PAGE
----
Many process plants devote considerable resources to rationalizing their alarm systems — to allow operators to effectively manage the process instead of merely responding to alarms throughout the shift. A properly designed and well-functioning alarm system is crucial to plant safety, but simply staying within alarm boundaries isn't enough. Managers must know if units are running in a range that will satisfy production plans as well as critical limits (equipment- and control-related, economic, environmental, etc.).
Success in the quest to maximize asset uptime, minimize maintenance costs and avoid unplanned outages requires a clear grasp of process variables, operational constraints and production targets. By understanding the operations management landscape and using the latest technologies available, managers can help promote plant safety, reliability and profitability without jeopardizing operations.
THE OPERATING ENVELOPE
Studies by the Abnormal Situation Management (ASM) Consortium (www.asmconsortium.net) have shown that worker actions cause 42% of abnormal situations or upsets in processing operations. Equipment problems lead to 36% of upsets, with half of these attributable to equipment or process units functioning outside of their "operating envelope."
An operating envelope is a collection of boundary limits that, when exceeded, put the integrity of assets at risk. These limits typically are based on combinations of factors such as unit capacity, equipment constraints and safety concerns. They can be implemented in alarm systems and serve as operating targets.
Managing an operating envelope once consisted of counting the number of alarm breaches for a given variable. This frequently resulted in hundreds, if not thousands, of operating envelope "excursions" per month. Most weren't legitimate breaches, but rather indications of the control system or operator quickly moving the process back within established constraints.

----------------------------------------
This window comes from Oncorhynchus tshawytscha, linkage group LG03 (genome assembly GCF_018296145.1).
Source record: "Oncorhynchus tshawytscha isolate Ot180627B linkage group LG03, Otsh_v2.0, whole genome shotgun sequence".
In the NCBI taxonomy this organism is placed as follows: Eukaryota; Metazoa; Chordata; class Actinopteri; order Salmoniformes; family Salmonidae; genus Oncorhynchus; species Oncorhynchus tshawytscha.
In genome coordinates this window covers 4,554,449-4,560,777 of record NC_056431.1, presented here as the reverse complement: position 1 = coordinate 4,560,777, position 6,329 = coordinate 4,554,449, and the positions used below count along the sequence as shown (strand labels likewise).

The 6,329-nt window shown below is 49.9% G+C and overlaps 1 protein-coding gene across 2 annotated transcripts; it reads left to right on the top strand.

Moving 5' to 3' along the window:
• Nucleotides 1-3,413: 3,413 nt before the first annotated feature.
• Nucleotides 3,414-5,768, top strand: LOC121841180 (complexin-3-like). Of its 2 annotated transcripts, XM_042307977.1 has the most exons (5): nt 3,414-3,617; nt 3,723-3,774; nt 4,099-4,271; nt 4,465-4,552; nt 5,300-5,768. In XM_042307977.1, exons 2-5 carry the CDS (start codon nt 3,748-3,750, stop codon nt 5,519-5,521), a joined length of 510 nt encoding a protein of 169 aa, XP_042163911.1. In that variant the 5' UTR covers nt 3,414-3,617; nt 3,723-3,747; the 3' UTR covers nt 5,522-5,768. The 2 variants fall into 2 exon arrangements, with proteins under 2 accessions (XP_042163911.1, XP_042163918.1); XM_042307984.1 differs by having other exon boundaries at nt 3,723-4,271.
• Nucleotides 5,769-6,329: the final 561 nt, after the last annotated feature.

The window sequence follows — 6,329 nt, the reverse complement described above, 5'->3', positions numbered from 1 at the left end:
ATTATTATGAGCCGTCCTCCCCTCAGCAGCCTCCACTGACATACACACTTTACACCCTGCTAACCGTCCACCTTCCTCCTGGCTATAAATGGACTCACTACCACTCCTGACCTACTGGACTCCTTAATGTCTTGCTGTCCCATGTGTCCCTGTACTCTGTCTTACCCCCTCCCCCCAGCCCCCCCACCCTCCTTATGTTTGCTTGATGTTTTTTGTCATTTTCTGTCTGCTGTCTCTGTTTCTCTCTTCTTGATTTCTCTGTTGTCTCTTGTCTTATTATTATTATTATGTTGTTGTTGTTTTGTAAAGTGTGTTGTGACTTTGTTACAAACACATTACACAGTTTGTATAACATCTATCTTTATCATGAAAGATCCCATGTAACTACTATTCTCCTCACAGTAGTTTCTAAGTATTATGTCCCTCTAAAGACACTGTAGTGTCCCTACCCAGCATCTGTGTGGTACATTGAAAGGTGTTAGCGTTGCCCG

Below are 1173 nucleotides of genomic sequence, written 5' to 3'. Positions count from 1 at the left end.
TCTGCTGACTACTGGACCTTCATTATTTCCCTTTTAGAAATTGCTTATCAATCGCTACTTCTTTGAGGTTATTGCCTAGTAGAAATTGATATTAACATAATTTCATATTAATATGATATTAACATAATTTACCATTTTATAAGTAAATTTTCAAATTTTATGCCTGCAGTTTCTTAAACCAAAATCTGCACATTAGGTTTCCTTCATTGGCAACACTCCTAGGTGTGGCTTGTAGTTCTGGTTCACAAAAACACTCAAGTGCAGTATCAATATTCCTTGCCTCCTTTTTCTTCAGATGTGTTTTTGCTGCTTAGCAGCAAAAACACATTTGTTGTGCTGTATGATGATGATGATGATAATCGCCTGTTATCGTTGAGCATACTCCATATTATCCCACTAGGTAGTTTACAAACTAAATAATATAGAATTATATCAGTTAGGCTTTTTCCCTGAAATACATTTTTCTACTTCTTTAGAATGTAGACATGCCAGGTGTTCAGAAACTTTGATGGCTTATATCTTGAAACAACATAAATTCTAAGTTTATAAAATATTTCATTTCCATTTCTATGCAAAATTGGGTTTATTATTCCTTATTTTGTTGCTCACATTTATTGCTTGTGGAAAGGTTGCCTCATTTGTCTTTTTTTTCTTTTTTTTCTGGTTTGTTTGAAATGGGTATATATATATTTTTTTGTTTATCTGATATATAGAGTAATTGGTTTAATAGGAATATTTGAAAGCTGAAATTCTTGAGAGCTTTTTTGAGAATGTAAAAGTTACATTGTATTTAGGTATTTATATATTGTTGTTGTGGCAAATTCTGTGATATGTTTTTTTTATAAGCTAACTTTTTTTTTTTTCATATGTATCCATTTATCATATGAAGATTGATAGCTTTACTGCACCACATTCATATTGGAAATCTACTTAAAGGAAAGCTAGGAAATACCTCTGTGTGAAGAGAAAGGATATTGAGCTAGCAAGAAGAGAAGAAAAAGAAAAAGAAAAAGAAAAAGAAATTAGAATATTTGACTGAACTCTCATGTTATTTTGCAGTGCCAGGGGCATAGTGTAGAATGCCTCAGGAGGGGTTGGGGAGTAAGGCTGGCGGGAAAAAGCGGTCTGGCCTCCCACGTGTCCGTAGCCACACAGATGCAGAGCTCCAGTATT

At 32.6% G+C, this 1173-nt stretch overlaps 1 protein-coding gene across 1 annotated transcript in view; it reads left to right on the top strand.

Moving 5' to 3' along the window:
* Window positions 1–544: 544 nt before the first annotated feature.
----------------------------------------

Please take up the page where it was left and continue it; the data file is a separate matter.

It's critical for control room personnel to distinguish between false and genuine boundary excursions, and ensure deviations are relevant. Operating envelope deviations aren't real-time alarms like those on a control console; operators only want to react or respond to real deviations. A variable that briefly strays out-of-bounds once per hour isn't necessarily a meaningful deviation.
Unfortunately, using a generic notification tool or trying to use the alarm system to monitor the operating envelope likely will lead to many false positives. That's why technology has been purposely designed to monitor the operating envelope, to identify only real deviations. By accurately identifying genuine excursions, it makes more manageable retrospective analyses that can prompt both short- and long-term steps to minimize the occurrence of process upsets or, worse yet, loss of containment.
To maximize the life of an asset, it must be operated according to design parameters, not simply within process alarm ranges (Figure 1). However, operating strategies must extend beyond operator visibility to the entire operations team and all those interacting with the process. Without a comprehensive limit-management solution, operators simply lack the insight needed to run the plant within operating envelope boundaries.
Most sites typically rely on multiple types of process control applications, each of which can be used to independently enter and control respective targets, constraints or limits. Although these applications may relate to the same process measurements, they sometimes may use inconsistent or conflicting limits (Figure 2). This situation results in inefficient operation, costly plant incidents and frequent process shutdowns.